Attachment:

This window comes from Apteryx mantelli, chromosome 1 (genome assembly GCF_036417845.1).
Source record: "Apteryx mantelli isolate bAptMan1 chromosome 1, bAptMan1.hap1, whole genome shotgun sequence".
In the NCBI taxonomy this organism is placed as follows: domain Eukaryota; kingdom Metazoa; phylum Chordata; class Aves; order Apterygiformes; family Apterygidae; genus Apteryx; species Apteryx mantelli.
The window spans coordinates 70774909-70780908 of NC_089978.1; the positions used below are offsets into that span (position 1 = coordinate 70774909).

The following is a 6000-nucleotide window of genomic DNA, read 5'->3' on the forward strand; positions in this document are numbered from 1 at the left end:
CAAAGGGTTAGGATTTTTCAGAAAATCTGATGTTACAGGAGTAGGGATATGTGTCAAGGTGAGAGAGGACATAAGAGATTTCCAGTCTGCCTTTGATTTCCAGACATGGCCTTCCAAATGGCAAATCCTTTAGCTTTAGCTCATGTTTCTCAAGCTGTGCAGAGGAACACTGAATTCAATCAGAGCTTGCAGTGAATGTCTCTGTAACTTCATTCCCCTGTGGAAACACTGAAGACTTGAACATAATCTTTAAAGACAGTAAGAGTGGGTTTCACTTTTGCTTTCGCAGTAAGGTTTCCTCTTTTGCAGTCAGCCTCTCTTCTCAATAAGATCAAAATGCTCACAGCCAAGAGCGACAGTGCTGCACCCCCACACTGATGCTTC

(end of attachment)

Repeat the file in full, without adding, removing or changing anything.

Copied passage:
This window comes from Apteryx mantelli, chromosome 1 (genome assembly GCF_036417845.1).
Source record: "Apteryx mantelli isolate bAptMan1 chromosome 1, bAptMan1.hap1, whole genome shotgun sequence".
In the NCBI taxonomy this organism is placed as follows: domain Eukaryota; kingdom Metazoa; phylum Chordata; class Aves; order Apterygiformes; family Apterygidae; genus Apteryx; species Apteryx mantelli.
The window spans coordinates 70774909-70780908 of NC_089978.1; the positions used below are offsets into that span (position 1 = coordinate 70774909).

The following is a 6000-nucleotide window of genomic DNA, read 5'->3' on the forward strand; positions in this document are numbered from 1 at the left end:
CAAAGGGTTAGGATTTTTCAGAAAATCTGATGTTACAGGAGTAGGGATATGTGTCAAGGTGAGAGAGGACATAAGAGATTTCCAGTCTGCCTTTGATTTCCAGACATGGCCTTCCAAATGGCAAATCCTTTAGCTTTAGCTCATGTTTCTCAAGCTGTGCAGAGGAACACTGAATTCAATCAGAGCTTGCAGTGAATGTCTCTGTAACTTCATTCCCCTGTGGAAACACTGAAGACTTGAACATAATCTTTAAAGACAGTAAGAGTGGGTTTCACTTTTGCTTTCGCAGTAAGGTTTCCTCTTTTGCAGTCAGCCTCTCTTCTCAATAAGATCAAAATGCTCACAGCCAAGAGCGACAGTGCTGCACCCCCACACTGATGCTTC